Six panelists were invited to participate in the ‘Reuse of Mined Landscapes’ session of the Mine Rehab Conference 2015 held in Singleton on 26 March 2015, were asked to offer up a one minute vision of the future of the Hunter Mined Landscape.
The following outlines my ‘vision’:
Proposed Hunter Valley (Wonnarua) National Mining Park
– embracing the mining and mining purposes lands from the Port of Newcastle, through the Lower Hunter, Cessnock through to the Upper Hunter.
A regional, collaborative, multi-land use strategy which will provide for development within rehabilitated mined areas with the following uses,
- native flora and fauna habitat conservation – all connected through existing and proposed corridors;
- ‘soft adventure’ recreation (e.g. mountain bikes, horse riding, water sports etc);
- coal mining heritage (museum type) sites, geosites and geotrails;
- sites set aside for renewable energy generation (solar arrays, wind farms, biomass production) with associated light industrial sites for industry services and ‘value adding’ manufacturing;
- innovative, food production and ‘value add’ manufacturing; and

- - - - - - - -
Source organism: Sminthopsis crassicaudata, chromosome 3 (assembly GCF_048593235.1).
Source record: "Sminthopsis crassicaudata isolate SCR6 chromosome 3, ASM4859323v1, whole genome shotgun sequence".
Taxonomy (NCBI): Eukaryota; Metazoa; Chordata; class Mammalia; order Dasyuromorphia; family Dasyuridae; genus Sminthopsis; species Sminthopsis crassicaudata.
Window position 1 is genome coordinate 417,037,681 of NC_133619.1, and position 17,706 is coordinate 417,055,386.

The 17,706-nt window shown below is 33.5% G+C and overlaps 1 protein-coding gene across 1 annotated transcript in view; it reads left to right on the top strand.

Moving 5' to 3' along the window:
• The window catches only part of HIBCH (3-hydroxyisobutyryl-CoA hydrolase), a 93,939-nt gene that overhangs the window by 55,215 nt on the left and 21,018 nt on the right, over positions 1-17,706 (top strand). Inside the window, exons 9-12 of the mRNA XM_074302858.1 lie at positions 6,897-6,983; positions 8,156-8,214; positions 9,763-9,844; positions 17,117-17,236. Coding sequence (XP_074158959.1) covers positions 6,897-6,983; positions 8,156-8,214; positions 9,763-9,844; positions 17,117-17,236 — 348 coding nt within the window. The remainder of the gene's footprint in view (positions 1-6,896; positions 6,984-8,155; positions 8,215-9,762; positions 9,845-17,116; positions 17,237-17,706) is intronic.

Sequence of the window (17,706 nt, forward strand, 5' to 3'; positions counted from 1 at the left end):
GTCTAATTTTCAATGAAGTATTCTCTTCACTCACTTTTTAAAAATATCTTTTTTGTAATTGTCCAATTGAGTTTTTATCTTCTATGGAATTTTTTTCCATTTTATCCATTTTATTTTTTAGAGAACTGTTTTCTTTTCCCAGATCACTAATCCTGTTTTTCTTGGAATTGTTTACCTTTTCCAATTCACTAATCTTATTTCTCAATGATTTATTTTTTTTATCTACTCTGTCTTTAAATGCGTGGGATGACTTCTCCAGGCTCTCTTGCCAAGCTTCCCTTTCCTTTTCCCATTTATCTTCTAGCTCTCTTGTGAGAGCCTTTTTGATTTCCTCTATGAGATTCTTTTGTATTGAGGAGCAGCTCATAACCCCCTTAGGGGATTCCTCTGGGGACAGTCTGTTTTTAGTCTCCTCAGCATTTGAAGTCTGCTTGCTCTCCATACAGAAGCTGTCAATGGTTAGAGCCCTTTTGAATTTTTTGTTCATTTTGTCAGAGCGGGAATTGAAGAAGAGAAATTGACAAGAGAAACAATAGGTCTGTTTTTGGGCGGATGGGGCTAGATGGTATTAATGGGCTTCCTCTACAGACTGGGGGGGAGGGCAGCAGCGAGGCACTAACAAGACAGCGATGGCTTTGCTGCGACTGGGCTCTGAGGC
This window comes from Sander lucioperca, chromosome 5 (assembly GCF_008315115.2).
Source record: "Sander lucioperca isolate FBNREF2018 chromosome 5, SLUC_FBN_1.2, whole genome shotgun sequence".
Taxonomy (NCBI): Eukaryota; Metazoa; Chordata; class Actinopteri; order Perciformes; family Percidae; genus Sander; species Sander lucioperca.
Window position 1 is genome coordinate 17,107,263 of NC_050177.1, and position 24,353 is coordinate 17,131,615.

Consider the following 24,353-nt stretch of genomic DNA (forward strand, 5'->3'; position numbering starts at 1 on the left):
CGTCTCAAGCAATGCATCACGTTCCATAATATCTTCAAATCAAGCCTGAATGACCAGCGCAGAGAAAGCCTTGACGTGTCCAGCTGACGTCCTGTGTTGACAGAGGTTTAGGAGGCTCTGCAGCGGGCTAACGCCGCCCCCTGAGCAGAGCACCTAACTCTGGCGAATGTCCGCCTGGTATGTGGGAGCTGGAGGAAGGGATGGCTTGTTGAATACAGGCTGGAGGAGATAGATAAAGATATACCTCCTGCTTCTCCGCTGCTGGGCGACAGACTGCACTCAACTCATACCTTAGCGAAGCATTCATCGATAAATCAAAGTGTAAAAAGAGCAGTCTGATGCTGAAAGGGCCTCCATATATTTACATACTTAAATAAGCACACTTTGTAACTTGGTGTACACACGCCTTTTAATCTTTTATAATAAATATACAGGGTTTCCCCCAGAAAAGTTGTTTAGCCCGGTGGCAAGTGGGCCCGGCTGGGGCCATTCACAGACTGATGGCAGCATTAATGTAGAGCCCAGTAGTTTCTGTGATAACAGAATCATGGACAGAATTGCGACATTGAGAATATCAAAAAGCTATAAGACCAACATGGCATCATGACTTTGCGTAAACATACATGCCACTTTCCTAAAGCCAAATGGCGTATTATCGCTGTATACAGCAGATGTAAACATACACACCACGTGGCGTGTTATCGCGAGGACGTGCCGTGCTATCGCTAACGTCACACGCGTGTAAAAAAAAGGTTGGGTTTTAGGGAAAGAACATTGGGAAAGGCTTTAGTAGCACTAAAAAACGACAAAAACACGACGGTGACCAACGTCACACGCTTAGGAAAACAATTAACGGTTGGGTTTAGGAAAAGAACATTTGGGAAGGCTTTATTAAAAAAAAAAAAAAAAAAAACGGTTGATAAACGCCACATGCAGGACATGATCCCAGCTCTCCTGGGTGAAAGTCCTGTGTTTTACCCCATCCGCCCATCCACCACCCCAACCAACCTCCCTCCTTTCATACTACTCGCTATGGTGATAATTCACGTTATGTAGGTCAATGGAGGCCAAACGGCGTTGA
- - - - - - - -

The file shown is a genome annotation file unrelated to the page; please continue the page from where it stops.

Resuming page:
- engagement with indigenous Australians – the Wonnarua peoples of the Hunter Valley.
As one key outcome, delivering a major geotourism product of national and global significance, recognising that geotourism is ” tourism which focuses on geology and landscape as the basis for providing visitor engagement, learning and enjoyment’, and understanding that visitors can also enjoy the wonderful cuisine and wines of the Hunter Valley!
It should be noted that with tourism destinations in mind for both domestic and overseas visitors, China has established 72 national mining parks, Taiwan has developed the Jinguashi Gold Ecological Park located close to Taipei, and Italy hosts the Tuscan Mining Global Geopark
Surely, the unique selling proposition for the development of the proposed ‘Wonnarua National Mining Park’ is that it could be the largest national mining park in the world – a fitting celebration of the significant role that mining has played for Australia’s development – first undertaken by Europeans with coal mining in Australia commencing near Nobbys Head in Newcastle in the 1790s, with the first coal shipment leaving Newcastle in 1799!
Angus M Robinson, Chair of the Geotourism Standing Committee, Geological Society of Australia